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I received a job offer with a company that I recently interviewed with. However, they have not offered me the salary that I wanted. The salary is less that what I was previously earning, with my previous company. I am dealing through a good recruitment agency and they told me that that if I wanted them to increase the salary offer, I would have to decline the current offer and ask for a higher salary. As they are hiring a lot of people, she told me that the risk is, if I decline the offer, they may not choose to submit a higher offer and instead offer the role to other candidates in the pool. I find the fact that I can't negotiate is unfair. Is there any way round this, as I feel as though I am stuck between a rock and a hard place.

Just to add: I am not currently in employment

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    How is it unfair for the position to be offered to someone else if you don't like the salary that the company is offering? – JB King Aug 20 '13 at 14:01
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    Your usage of the word 'they' is very confusing. Please edit your question and replace 'they' with either 'the company' or 'the recruiter'. – user8036 Aug 20 '13 at 14:23
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    Fair. That word you keep using, I do not think it means what you think it means. – Frank B Aug 20 '13 at 14:26
  • A bit of misunderstanding here. What I meant by 'not fair' was the fact that it seems there is a possibility that the company will not allow me to negotiate. How? Because the recruitment agent told me that I will have to formally decline the offer that they put forward and ask for a better salary figure. They can turn around and decline putting forward another offer, which will not give me a chance to accept the initial offer they put forward. – fdama Aug 20 '13 at 15:19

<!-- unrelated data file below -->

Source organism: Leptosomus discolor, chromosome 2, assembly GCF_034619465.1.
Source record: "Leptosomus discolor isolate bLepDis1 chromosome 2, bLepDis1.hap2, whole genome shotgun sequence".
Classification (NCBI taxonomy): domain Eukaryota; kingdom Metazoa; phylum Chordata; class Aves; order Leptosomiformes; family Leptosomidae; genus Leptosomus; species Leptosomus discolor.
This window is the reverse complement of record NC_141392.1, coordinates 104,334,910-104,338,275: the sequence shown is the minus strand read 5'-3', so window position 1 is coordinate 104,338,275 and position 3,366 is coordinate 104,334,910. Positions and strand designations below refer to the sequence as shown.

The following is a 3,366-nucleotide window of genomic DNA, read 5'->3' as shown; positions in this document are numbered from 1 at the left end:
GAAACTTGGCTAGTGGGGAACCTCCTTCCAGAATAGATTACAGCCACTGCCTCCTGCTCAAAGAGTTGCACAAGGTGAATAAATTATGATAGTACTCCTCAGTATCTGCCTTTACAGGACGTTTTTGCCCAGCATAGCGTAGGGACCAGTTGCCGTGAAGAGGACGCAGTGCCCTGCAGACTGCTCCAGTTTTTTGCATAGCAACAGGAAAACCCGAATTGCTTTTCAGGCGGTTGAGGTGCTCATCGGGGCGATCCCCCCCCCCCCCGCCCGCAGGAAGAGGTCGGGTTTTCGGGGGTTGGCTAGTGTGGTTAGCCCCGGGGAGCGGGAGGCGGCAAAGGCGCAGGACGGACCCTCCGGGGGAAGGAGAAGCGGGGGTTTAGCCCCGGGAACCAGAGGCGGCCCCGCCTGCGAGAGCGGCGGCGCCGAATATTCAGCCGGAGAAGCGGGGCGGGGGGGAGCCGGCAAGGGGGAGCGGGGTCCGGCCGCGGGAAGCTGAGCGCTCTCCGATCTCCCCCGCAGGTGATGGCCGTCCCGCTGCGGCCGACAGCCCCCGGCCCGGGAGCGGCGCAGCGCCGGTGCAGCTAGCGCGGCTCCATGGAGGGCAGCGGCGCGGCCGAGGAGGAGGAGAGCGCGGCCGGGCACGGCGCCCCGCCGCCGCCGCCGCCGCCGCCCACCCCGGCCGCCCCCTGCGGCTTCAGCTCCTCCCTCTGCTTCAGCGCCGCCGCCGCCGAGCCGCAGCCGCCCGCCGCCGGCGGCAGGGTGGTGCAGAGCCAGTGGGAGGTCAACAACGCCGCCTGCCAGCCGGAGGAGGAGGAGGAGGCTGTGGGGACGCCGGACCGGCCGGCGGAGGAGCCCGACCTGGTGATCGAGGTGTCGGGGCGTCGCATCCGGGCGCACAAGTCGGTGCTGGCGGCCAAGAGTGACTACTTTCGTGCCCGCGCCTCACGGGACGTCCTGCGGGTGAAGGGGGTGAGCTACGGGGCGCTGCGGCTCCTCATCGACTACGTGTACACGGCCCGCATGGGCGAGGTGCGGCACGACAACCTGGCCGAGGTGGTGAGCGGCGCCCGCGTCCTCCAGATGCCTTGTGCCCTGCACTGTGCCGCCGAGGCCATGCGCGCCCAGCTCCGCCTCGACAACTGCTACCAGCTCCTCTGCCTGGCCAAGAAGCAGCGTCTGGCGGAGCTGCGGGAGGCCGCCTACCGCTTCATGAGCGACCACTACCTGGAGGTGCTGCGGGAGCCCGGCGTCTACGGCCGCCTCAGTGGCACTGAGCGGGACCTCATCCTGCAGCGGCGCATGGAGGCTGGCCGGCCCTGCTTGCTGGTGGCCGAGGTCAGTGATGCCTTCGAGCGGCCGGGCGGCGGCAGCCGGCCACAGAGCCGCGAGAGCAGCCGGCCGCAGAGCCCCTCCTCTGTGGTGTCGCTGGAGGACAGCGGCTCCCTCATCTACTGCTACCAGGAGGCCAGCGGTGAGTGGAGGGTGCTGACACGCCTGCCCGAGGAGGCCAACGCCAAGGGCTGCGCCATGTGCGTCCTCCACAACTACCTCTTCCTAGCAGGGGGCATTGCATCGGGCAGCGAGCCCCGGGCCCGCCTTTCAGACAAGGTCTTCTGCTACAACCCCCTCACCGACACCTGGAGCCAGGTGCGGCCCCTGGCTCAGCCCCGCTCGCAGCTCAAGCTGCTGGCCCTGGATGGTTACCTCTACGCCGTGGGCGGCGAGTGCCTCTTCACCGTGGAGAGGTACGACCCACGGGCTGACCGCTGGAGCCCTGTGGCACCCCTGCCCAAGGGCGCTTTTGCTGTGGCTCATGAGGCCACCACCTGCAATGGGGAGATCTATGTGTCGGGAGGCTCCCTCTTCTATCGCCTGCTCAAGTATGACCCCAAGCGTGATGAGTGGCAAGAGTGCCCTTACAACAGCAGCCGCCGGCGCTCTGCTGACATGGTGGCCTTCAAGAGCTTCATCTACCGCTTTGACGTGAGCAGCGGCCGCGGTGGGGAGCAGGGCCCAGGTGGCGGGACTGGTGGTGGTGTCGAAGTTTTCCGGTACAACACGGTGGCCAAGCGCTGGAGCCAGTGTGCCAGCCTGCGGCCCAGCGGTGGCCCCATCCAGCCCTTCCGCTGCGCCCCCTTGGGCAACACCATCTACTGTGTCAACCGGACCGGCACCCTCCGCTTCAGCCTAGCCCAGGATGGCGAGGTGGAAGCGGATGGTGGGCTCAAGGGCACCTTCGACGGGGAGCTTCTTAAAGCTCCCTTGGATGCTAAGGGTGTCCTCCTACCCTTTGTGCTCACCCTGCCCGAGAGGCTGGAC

• You either agree to the terms or you don't agree. That is why you have to decline the offer and ask for a higher salary as a counteroffer. Whether or not that gets accepted is an open question, but if you are wanting that safety net of being able to go, "Oh, you won't give me that. Ok, I'll accept the initial offer instead then," that gets a bit tricky for some companies as you could be seen as being unhappy accepting what was initially offered after being rejected at trying to get more money. – JB King Aug 20 '13 at 15:43
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So here's the way this works. The company wants a job done. They have an idea of what they want to pay for this job. You want to do a job, and have an idea of what you want to be paid. If the amount you want is more than they want to pay, and they think they can find someone who can do the job for less, they will get the other person to do it. That's what you are up against. There isn't anything unfair about it, and you would do the same in their position.

You need to ask yourself: how badly do I want this job, rather than another? How likely am i to find another better job? If you already have a job that pays more, what makes you want this job over your current one? Is it worth the pay cut?

What the company is saying is that if you choose to negotiate, that is in effect turning down the job at the salary offered. The way this will work is: You decide if you want the job at the salary they offer. If yes, accept it. If no, make a counter-offer stating the salary you would like. The company will then either decide that a) yes, they are willing to pay you want you ask for or b) no they are not willing to pay that. If it's no, then they may OR MAY NOT offer you the job again at the original salary. If they don't, you've lost the job. (They may possibly offer it again at a salary between what they originally offered and what you asked for).

  • @fdama - by the sound of it you are requesting the high end of the candidates who are getting offers, there is likely to be someone they liked almost as much as you who wants less (or the offer would be higher). They've probably picked the same offer for all. Don't think you have much wiggle room, either the job is worth the drop or not, no real negotiation allowed – The Wandering Dev Manager Aug 20 '13 at 15:26
  • SO are you saying that I should just accept it or reject it, but not to negotiate? – fdama Aug 20 '13 at 15:30